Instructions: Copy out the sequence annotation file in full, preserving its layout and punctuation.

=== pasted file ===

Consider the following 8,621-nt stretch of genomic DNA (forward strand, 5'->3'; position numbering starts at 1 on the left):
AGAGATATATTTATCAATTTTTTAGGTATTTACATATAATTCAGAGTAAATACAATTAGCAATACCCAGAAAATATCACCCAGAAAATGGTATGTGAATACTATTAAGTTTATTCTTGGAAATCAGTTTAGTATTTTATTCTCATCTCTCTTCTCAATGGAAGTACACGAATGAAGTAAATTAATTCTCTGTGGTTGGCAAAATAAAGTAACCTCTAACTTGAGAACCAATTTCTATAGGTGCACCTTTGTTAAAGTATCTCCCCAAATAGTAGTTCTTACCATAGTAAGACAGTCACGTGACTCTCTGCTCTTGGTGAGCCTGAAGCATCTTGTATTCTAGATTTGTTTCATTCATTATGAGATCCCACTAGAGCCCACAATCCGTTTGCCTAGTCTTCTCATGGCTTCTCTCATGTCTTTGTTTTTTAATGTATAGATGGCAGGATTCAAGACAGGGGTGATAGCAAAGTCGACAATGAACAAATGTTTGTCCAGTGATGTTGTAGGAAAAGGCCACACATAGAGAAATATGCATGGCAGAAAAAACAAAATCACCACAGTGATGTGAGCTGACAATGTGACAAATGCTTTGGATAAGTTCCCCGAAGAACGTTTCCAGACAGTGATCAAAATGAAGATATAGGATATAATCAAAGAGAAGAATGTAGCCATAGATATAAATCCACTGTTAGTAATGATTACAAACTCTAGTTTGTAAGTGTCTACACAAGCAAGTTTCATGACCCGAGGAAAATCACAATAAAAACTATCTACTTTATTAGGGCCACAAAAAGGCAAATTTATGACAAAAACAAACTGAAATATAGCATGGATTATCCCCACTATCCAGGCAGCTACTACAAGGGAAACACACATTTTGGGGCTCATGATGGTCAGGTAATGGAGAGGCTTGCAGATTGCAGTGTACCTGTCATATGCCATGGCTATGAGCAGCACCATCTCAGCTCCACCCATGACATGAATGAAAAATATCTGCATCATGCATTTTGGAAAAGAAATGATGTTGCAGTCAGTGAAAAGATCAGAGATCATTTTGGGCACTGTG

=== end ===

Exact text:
Consider the following 8,621-nt stretch of genomic DNA (forward strand, 5'->3'; position numbering starts at 1 on the left):
AGAGATATATTTATCAATTTTTTAGGTATTTACATATAATTCAGAGTAAATACAATTAGCAATACCCAGAAAATATCACCCAGAAAATGGTATGTGAATACTATTAAGTTTATTCTTGGAAATCAGTTTAGTATTTTATTCTCATCTCTCTTCTCAATGGAAGTACACGAATGAAGTAAATTAATTCTCTGTGGTTGGCAAAATAAAGTAACCTCTAACTTGAGAACCAATTTCTATAGGTGCACCTTTGTTAAAGTATCTCCCCAAATAGTAGTTCTTACCATAGTAAGACAGTCACGTGACTCTCTGCTCTTGGTGAGCCTGAAGCATCTTGTATTCTAGATTTGTTTCATTCATTATGAGATCCCACTAGAGCCCACAATCCGTTTGCCTAGTCTTCTCATGGCTTCTCTCATGTCTTTGTTTTTTAATGTATAGATGGCAGGATTCAAGACAGGGGTGATAGCAAAGTCGACAATGAACAAATGTTTGTCCAGTGATGTTGTAGGAAAAGGCCACACATAGAGAAATATGCATGGCAGAAAAAACAAAATCACCACAGTGATGTGAGCTGACAATGTGACAAATGCTTTGGATAAGTTCCCCGAAGAACGTTTCCAGACAGTGATCAAAATGAAGATATAGGATATAATCAAAGAGAAGAATGTAGCCATAGATATAAATCCACTGTTAGTAATGATTACAAACTCTAGTTTGTAAGTGTCTACACAAGCAAGTTTCATGACCCGAGGAAAATCACAATAAAAACTATCTACTTTATTAGGGCCACAAAAAGGCAAATTTATGACAAAAACAAACTGAAATATAGCATGGATTATCCCCACTATCCAGGCAGCTACTACAAGGGAAACACACATTTTGGGGCTCATGATGGTCAGGTAATGGAGAGGCTTGCAGATTGCAGTGTACCTGTCATATGCCATGGCTATGAGCAGCACCATCTCAGCTCCACCCATGACATGAATGAAAAATATCTGCATCATGCATTTTGGAAAAGAAATGATGTTGCAGTCAGTGAAAAGATCAGAGATCATTTTGGGCACTGTG